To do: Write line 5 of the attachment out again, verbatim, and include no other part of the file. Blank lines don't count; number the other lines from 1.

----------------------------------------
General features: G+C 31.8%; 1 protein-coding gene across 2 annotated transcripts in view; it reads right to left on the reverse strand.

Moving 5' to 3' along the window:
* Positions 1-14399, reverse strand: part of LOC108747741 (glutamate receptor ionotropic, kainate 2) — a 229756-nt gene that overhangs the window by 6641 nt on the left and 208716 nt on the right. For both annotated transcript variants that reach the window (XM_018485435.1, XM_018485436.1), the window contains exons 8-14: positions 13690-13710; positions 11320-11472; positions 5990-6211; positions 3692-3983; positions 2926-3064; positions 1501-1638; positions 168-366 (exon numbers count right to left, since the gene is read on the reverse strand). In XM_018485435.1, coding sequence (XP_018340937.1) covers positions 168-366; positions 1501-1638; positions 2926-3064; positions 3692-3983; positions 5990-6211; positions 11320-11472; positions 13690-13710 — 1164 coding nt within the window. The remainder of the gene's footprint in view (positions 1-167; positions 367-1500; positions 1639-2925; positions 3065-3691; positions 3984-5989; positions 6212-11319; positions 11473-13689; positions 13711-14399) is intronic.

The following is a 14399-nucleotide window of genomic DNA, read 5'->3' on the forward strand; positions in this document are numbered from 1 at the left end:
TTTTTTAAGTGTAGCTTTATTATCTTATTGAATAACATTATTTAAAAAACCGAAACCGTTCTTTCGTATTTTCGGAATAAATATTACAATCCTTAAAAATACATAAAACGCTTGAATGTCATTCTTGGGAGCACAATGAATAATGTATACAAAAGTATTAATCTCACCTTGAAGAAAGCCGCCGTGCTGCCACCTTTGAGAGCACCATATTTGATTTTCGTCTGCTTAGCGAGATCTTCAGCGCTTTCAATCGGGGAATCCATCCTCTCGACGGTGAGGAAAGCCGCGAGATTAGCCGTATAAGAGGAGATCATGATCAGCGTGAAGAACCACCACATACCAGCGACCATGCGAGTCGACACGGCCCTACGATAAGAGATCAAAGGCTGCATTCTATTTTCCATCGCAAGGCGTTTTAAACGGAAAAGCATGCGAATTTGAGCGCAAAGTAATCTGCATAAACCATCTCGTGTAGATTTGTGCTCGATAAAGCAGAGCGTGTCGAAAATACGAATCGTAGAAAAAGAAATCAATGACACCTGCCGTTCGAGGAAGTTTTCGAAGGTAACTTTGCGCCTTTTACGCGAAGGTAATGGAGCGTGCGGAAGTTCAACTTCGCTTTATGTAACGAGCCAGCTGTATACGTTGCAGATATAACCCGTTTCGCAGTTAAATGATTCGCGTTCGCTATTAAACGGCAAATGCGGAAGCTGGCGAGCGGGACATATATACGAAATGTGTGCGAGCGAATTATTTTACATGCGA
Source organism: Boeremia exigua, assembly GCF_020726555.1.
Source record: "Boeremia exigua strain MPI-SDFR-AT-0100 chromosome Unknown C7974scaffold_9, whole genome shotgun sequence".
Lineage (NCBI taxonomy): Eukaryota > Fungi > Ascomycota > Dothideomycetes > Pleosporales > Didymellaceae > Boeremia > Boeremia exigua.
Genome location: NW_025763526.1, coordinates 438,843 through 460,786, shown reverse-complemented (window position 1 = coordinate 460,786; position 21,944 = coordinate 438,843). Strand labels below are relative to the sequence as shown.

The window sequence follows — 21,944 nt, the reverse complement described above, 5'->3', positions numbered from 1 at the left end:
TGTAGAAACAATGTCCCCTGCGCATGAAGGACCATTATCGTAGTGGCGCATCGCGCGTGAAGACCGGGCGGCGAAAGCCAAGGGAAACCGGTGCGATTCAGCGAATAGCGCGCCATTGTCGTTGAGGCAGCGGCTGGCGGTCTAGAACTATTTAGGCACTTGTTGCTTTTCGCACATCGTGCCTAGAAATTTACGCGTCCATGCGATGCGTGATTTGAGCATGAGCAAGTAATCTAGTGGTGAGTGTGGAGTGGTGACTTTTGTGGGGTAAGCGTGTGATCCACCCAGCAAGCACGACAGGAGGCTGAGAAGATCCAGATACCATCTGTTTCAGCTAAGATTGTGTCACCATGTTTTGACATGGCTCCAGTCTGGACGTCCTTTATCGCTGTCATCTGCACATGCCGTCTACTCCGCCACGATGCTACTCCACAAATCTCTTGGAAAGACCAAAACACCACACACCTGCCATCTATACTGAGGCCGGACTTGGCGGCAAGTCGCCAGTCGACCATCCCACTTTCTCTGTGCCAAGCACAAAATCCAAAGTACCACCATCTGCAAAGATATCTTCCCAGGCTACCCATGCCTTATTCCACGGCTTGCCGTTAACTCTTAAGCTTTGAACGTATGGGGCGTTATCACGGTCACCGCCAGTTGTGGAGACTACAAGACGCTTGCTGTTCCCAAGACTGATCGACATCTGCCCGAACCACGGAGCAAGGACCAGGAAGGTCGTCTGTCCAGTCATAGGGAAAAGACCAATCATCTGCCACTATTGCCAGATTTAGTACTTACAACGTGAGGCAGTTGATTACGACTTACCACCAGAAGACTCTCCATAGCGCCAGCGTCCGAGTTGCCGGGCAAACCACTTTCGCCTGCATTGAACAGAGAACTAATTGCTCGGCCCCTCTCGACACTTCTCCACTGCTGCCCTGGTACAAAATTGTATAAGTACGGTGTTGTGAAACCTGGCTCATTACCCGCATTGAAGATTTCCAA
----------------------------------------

TTTTTTAAGTGTAGCTTTATTATCTTATTGAATAACATTATTTAAAAAACCGAAACCGTTCTTTCGTATTTTCGGAATAAATATTACAATCCTTAAAAATACATAAAACGCTTGAATGTCATTCTTGGGAGCACAATGAATAATGTATACAAAAGTATTAATCTCACCTTGAAGAAAGCCGCCGTGCTGCCACCTTTGAGAGCACCATATTTGATTTTCGTCTGCTTAGCGAGATCTTCAGCGCTTTCAATCGGGGAATCCATCCTCTCGACGGTGAGGAAAGCCGCGAGATTAGCCGTATAAGAGGAGATCATGATCAGCGTGAAGAACCACCACATACCAGCGACCATGCGAGTCGACACGGCCCTACGATAAGAGATCAAAGGCTGCATTCTATTTTCCATCGCAAGGCGTTTTAAACGGAAAAGCATGCGAATTTGAGCGCAAAGTAATCTGCATAAACCATCTCGTGTAGATTTGTGCTCGATAAAGCAGAGCGTGTCGAAAATACGAATCGTAGAAAAAGAAATCAATGACACCTGCCGTTCGAGGAAGTTTTCGAAGGTAACTTTGCGCCTTTTACGCGAAGGTAATGGAGCGTGCGGAAGTTCAACTTCGCTTTATGTAACGAGCCAGCTGTATACGTTGCAGATATAACCCGTTTCGCAGTTAAATGATTCGCGTTCGCTATTAAACGGCAAATGCGGAAGCTGGCGAGCGGGACATATATACGAAATGTGTGCGAGCGAATTATTTTACATGCGA